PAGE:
Description

With the substantial advances in the miniaturization of electronic components, wildlife biologists now routinely monitor the movements of free-ranging animals with radio-tracking devices. This book explicates the many analytical techniques and computer programs available to extract biological information from the radio tracking data.

Key Features

@introbul:Key Features: @bul:* Presentation of software programs for solving specific problems * Design of radio-tracking studies * Mechanics of data collection * Estimation of position by triangulation * Graphic presentation of animal migration, dispersal, fidelity, and association * Home range estimation, habitat utilization, and estimation of survival rates and population size

Readership

Wildlife biologists and their students and technicians.

Table of Contents

Preliminaries. Design of Radio-Tracking Studies. Effects of Tagging on the Animal. Estimating Animal Locations. Designing and Testing Triangulation Systems. Simple Movements. Home Range Estimation. Habitat Analysis. Survival Rate Estimation. Population Estimation. Data Analysis System. Appendices. Each chapter includes references. Index.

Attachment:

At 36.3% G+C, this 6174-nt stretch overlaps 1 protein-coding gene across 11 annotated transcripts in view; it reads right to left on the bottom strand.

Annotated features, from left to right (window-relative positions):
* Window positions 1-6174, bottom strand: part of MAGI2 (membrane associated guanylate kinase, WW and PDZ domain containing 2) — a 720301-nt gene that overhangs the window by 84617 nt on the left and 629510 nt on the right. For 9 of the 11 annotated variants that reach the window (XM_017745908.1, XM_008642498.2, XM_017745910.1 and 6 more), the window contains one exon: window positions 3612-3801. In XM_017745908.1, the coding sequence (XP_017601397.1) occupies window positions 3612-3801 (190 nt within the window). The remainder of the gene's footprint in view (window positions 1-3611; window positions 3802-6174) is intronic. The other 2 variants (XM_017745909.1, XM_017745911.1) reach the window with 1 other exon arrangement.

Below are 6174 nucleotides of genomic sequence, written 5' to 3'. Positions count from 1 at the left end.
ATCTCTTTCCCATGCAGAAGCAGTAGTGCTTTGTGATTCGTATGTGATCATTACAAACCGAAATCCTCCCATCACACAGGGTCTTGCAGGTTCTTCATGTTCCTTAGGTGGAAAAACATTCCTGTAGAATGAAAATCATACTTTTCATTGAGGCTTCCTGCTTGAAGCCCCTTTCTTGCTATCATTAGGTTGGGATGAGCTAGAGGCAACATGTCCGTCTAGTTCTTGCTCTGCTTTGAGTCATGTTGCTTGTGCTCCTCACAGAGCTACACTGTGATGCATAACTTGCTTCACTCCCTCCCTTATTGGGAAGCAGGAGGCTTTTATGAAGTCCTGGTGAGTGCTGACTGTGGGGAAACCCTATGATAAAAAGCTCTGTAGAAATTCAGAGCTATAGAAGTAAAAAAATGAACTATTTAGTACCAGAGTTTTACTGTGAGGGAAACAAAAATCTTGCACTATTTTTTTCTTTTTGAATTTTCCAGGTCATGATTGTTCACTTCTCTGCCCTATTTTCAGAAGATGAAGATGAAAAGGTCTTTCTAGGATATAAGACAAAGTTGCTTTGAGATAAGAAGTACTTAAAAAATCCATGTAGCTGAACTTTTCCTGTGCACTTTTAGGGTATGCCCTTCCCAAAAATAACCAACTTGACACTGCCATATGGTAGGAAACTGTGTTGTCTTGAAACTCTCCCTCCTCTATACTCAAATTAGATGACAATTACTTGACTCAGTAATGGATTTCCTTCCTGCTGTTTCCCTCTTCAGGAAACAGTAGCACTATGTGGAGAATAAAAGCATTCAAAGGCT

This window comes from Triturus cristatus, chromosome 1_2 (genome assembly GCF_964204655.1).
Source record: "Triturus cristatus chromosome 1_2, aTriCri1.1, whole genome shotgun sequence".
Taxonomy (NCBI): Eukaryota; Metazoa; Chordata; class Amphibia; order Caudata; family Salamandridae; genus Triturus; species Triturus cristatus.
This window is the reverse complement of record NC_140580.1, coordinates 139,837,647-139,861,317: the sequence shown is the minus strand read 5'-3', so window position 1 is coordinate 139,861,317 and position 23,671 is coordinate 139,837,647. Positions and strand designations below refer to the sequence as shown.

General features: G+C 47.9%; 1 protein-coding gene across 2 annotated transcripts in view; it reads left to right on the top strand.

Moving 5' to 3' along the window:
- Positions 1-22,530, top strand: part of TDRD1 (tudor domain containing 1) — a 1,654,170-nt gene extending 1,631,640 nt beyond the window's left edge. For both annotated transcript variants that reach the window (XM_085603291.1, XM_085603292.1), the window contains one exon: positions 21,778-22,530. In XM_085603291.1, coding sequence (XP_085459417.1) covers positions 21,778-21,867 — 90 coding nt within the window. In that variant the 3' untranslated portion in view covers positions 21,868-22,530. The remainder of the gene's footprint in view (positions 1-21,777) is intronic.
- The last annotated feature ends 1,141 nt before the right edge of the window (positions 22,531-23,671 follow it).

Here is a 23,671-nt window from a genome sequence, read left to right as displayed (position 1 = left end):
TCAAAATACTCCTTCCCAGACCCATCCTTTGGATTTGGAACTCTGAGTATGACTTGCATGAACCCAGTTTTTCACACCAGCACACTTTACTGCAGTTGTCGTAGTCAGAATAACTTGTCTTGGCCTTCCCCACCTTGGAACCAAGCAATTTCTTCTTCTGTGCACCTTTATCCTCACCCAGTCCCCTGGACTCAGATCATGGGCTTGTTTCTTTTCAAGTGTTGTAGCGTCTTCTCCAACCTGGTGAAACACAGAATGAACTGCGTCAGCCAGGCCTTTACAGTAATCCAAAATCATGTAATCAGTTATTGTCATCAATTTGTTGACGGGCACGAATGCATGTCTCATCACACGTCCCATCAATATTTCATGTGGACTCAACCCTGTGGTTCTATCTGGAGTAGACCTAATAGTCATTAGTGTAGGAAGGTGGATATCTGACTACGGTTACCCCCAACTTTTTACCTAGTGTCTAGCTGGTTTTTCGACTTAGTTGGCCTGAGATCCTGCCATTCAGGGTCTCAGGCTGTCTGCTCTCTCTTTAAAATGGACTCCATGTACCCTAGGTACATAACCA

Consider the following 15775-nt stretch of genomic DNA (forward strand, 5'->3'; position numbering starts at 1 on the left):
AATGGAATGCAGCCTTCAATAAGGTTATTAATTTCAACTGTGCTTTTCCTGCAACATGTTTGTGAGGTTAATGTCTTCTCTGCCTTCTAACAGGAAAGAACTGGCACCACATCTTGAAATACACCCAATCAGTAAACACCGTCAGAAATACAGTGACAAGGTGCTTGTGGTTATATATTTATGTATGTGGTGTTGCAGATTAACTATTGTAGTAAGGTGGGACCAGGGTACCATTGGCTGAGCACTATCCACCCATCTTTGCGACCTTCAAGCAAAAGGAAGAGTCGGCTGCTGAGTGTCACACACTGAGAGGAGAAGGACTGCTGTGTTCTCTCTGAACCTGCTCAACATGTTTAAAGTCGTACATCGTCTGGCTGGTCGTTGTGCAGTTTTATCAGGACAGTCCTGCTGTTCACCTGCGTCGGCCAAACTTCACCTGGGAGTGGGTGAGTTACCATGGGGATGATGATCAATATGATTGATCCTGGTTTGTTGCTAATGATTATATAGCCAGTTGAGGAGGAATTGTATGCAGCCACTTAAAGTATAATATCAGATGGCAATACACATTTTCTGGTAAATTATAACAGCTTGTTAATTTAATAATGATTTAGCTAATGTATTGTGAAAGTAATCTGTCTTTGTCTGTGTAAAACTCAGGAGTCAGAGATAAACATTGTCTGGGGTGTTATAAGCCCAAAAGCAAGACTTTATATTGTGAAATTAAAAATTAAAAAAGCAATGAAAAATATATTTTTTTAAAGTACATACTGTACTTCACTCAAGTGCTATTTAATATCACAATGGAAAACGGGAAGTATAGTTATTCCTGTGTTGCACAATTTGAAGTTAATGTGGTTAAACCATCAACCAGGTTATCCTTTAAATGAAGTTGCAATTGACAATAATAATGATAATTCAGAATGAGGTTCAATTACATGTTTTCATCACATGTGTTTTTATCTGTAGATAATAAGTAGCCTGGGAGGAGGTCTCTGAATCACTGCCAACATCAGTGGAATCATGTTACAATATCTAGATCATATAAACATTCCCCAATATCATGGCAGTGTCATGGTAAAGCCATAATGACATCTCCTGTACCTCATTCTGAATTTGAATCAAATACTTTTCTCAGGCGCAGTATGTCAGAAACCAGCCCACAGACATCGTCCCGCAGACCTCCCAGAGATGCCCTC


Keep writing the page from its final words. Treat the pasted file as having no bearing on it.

Details

No. of pages:
383
Language:
English
Copyright:
© 1990
Published:
Imprint:
Academic Press
Print ISBN:
9780127467252
Electronic ISBN:
9780080926575

About the authors

Gary White

Affiliations and Expertise

Colorado State University, Fort Collins, U.S.A.

Robert Garrott

Affiliations and Expertise

Fish and Wildlife Management Program, Ecology Department, Montana State University Bozeman, USA

Reviews

@qu:"This book will be a welcome reference in the library of those wildlife professionals involved in studies employing the use of radio-telemetry... Most biologists/scientists will find this a very easy book to read and understand, and an excellent reference to have on hand. White and Garrott have pulled together into one book the majority of the analyses techniques for radio-tracking data in use today, and in so doing have provided a valuable contribution to the wildlife profession." @source:--WILDLIFE REVIEW